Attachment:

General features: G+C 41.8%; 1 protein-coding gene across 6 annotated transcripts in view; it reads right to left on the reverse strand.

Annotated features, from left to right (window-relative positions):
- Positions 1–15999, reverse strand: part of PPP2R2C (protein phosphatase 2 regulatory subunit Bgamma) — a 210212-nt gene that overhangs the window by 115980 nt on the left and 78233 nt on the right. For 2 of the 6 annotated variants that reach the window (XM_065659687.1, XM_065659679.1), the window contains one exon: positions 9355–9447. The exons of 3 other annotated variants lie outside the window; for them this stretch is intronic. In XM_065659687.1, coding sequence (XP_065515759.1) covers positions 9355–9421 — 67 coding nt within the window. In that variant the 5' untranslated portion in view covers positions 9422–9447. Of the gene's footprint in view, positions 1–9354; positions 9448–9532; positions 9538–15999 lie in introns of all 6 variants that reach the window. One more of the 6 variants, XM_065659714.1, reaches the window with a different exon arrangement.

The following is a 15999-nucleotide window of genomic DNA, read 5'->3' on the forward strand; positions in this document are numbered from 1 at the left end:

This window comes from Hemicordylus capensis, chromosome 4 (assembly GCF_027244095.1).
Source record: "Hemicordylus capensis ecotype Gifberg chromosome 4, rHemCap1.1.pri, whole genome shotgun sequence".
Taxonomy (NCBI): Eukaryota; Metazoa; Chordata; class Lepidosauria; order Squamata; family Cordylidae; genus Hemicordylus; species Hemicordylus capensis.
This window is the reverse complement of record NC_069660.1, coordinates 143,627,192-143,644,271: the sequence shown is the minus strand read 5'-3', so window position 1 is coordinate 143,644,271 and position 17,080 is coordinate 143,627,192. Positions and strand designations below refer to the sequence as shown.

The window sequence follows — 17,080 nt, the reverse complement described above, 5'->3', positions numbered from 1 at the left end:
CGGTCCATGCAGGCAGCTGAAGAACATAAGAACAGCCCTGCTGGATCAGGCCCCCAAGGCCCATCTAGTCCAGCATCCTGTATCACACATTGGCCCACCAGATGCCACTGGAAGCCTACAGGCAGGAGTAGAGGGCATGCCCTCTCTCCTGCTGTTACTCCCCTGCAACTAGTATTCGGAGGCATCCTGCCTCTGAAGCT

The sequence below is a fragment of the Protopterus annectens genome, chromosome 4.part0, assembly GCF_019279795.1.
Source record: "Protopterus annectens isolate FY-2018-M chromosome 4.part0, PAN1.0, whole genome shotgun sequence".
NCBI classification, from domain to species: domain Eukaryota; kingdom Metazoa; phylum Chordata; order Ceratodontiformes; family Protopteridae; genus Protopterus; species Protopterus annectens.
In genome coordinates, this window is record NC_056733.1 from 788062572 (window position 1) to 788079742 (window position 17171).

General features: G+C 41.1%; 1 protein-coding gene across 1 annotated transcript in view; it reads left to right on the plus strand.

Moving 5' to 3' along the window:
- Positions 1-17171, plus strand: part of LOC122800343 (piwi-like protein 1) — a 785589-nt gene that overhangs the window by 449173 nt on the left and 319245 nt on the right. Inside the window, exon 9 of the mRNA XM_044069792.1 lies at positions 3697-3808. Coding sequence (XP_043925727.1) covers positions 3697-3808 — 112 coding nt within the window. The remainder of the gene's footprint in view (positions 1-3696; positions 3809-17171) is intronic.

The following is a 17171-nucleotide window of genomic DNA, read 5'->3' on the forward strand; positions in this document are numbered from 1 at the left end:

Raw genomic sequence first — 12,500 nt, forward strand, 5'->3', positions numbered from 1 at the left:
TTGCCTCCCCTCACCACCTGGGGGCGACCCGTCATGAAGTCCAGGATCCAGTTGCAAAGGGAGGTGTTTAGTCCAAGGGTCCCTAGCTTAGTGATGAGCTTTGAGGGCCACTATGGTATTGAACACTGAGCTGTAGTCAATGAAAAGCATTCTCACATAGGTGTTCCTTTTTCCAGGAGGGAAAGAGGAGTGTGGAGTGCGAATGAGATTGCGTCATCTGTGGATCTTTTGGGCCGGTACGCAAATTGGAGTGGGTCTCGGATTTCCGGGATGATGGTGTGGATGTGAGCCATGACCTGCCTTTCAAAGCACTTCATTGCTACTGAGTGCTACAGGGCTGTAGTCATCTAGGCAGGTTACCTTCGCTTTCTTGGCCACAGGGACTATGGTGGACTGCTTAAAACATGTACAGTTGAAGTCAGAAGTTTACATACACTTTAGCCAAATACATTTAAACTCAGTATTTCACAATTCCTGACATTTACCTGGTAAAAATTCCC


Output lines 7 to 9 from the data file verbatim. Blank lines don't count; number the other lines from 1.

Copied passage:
Taxonomy (NCBI): Eukaryota; Metazoa; Chordata; class Lepidosauria; order Squamata; family Cordylidae; genus Hemicordylus; species Hemicordylus capensis.
This window is the reverse complement of record NC_069660.1, coordinates 143,627,192-143,644,271: the sequence shown is the minus strand read 5'-3', so window position 1 is coordinate 143,644,271 and position 17,080 is coordinate 143,627,192. Positions and strand designations below refer to the sequence as shown.

The window sequence follows — 17,080 nt, the reverse complement described above, 5'->3', positions numbered from 1 at the left end: